Beta Ceylon, VLC 2.1 released, Whois research and Retro-browsing – Snippets

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  • Ceylon goes beta: Red Hat’s own JVM-hosted language, Ceylon, has been declared feature-complete and released as a 1.0 beta. There’s a formal language spec, command line tools, SDK and a beta of an Eclipse based IDE for Ceylon too. Lots of language features have been added coming up to beta, including annotations, static methods, try for resources, switch statements that know strings and characters and more.
  • VLC 2.1 debuts: Every coder needs a video player that can handle any format. Thats my excuse anyway and here’s the newly released VLC 2.1 arriving to fill in the latest gaps in my playback capability. A new audio rendering pipeline, OpenGL ES support, new ports (Android from 2.1 to 4.3 for ARM, x86 and MIPS and iOS 5 to 7), a partial WinRT port, Microsoft Smoorth Streaming, support for VNC/rfb and remote desktop view-only modes, lots of new hardware decoding support on OS X, Android, Linux with VDPAU and Windows QuickSyncVideo. Oh yes and there’s the foundations for UltraHD support. And developers will find the code is amenable to integration with more software due to libVLC (and most of the modules) being under the LGPL2.1+.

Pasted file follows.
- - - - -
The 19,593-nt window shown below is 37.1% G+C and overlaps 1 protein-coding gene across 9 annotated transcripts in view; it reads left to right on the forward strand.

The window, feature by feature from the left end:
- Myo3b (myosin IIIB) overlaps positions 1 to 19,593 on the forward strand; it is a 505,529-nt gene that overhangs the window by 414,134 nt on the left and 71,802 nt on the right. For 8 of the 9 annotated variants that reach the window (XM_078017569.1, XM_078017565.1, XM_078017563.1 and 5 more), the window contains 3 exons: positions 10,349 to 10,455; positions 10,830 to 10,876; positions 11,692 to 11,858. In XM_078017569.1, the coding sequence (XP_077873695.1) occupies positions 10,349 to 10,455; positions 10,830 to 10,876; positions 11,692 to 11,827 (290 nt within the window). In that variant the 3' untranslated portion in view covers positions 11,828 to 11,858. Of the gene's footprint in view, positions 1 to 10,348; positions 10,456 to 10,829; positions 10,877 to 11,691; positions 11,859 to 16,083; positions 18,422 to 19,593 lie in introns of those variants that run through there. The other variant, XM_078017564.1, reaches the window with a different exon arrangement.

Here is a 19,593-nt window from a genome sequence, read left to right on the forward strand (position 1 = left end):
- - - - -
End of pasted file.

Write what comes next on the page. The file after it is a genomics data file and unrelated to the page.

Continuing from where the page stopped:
• Whois Privacy: An interesting study of whois and the identity proxies used to cover the identity of owners. Interesting in that the idea that only those with something nefarious to hide may use the obfuscating services is blown out of the water – “for example banks use privacy and proxy services almost as often as the registrants of domains used in the hosting of child sexual abuse images; and the registrants of domains used to host (legal) adult pornography use privacy and proxy services more often than most (but not all) of the different types of malicious activity that we studied”. Fixing Whois is going to be harder than we thought.
  • Browse like its 1992: Cern have launched [Line Mode Browser 2013], an emulation of 1992’s line mode browser, using Node.js and modern browser technology to recreate the glow green matrix of terminals of that era. You can find the code on GitHub.